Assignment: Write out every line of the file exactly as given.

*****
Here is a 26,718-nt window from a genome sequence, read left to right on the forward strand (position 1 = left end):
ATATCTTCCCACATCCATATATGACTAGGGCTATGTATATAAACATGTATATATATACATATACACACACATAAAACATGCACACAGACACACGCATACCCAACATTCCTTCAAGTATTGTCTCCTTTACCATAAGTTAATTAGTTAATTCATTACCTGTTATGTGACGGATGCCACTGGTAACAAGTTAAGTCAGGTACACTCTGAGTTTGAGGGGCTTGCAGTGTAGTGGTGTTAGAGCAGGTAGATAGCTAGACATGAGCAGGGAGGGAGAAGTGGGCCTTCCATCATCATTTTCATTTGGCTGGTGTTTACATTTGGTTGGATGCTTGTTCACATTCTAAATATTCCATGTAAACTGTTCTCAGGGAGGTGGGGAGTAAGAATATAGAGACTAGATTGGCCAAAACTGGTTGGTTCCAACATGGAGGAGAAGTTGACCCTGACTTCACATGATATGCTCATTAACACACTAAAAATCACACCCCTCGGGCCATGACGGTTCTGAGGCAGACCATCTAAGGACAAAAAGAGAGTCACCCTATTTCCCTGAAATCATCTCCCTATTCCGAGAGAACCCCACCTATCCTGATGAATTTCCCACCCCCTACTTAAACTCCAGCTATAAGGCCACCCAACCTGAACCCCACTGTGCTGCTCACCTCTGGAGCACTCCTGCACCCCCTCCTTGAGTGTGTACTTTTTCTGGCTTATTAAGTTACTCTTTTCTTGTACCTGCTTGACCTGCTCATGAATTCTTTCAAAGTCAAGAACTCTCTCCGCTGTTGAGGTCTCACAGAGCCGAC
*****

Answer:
Here is a 26,718-nt window from a genome sequence, read left to right on the forward strand (position 1 = left end):
ATATCTTCCCACATCCATATATGACTAGGGCTATGTATATAAACATGTATATATATACATATACACACACATAAAACATGCACACAGACACACGCATACCCAACATTCCTTCAAGTATTGTCTCCTTTACCATAAGTTAATTAGTTAATTCATTACCTGTTATGTGACGGATGCCACTGGTAACAAGTTAAGTCAGGTACACTCTGAGTTTGAGGGGCTTGCAGTGTAGTGGTGTTAGAGCAGGTAGATAGCTAGACATGAGCAGGGAGGGAGAAGTGGGCCTTCCATCATCATTTTCATTTGGCTGGTGTTTACATTTGGTTGGATGCTTGTTCACATTCTAAATATTCCATGTAAACTGTTCTCAGGGAGGTGGGGAGTAAGAATATAGAGACTAGATTGGCCAAAACTGGTTGGTTCCAACATGGAGGAGAAGTTGACCCTGACTTCACATGATATGCTCATTAACACACTAAAAATCACACCCCTCGGGCCATGACGGTTCTGAGGCAGACCATCTAAGGACAAAAAGAGAGTCACCCTATTTCCCTGAAATCATCTCCCTATTCCGAGAGAACCCCACCTATCCTGATGAATTTCCCACCCCCTACTTAAACTCCAGCTATAAGGCCACCCAACCTGAACCCCACTGTGCTGCTCACCTCTGGAGCACTCCTGCACCCCCTCCTTGAGTGTGTACTTTTTCTGGCTTATTAAGTTACTCTTTTCTTGTACCTGCTTGACCTGCTCATGAATTCTTTCAAAGTCAAGAACTCTCTCCGCTGTTGAGGTCTCACAGAGCCGAC